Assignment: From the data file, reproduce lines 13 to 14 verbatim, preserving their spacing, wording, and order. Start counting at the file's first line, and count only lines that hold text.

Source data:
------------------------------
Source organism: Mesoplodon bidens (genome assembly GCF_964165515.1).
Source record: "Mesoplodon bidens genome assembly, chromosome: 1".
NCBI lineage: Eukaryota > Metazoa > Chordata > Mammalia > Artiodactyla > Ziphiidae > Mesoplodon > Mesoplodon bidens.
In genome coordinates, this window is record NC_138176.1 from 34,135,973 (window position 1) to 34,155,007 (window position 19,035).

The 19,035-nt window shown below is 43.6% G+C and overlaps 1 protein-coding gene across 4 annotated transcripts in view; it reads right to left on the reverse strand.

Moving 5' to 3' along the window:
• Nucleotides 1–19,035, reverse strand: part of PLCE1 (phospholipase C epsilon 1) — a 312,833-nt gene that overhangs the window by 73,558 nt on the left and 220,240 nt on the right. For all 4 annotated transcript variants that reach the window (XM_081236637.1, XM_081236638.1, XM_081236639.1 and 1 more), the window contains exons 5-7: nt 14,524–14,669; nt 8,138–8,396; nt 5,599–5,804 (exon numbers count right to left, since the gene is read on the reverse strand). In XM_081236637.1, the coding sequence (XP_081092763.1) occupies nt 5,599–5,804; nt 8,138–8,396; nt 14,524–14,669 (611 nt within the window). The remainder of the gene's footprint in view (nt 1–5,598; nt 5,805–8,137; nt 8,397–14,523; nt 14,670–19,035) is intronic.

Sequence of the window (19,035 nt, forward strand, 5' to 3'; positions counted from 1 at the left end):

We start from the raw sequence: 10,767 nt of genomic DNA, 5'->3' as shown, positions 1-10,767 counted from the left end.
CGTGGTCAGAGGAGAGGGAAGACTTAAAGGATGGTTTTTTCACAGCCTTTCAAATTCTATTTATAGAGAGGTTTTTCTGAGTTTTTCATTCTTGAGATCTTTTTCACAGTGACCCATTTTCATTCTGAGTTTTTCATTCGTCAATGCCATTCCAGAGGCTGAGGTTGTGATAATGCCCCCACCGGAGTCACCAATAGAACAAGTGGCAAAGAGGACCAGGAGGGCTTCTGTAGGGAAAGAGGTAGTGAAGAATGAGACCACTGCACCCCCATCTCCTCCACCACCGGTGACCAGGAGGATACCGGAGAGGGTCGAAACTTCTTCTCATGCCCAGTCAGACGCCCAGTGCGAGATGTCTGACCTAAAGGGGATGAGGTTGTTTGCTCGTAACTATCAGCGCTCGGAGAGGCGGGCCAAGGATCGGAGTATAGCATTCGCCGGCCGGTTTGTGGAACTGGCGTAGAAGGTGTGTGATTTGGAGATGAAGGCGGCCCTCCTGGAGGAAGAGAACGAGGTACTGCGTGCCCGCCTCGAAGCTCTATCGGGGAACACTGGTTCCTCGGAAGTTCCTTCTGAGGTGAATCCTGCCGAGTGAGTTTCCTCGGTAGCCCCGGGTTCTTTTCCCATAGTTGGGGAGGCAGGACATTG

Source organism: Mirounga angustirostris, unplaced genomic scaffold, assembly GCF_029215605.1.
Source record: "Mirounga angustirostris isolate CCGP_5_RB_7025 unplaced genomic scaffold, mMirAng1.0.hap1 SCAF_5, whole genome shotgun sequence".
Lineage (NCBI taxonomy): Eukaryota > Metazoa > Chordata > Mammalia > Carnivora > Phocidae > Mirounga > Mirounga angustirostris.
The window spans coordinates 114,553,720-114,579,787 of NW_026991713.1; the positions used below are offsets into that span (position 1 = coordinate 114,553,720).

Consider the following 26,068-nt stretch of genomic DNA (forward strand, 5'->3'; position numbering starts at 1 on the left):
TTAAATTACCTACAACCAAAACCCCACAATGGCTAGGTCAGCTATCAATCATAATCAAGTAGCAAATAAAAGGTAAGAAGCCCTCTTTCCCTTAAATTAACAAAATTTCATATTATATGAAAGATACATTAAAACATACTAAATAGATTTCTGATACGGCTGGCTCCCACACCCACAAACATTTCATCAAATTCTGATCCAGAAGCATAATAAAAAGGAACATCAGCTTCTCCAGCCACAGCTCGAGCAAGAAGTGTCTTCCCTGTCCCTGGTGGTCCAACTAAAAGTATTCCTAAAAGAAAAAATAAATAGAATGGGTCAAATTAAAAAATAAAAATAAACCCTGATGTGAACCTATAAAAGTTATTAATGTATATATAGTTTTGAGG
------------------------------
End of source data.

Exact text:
Lineage (NCBI taxonomy): Eukaryota > Metazoa > Chordata > Mammalia > Carnivora > Phocidae > Mirounga > Mirounga angustirostris.
The window spans coordinates 114,553,720-114,579,787 of NW_026991713.1; the positions used below are offsets into that span (position 1 = coordinate 114,553,720).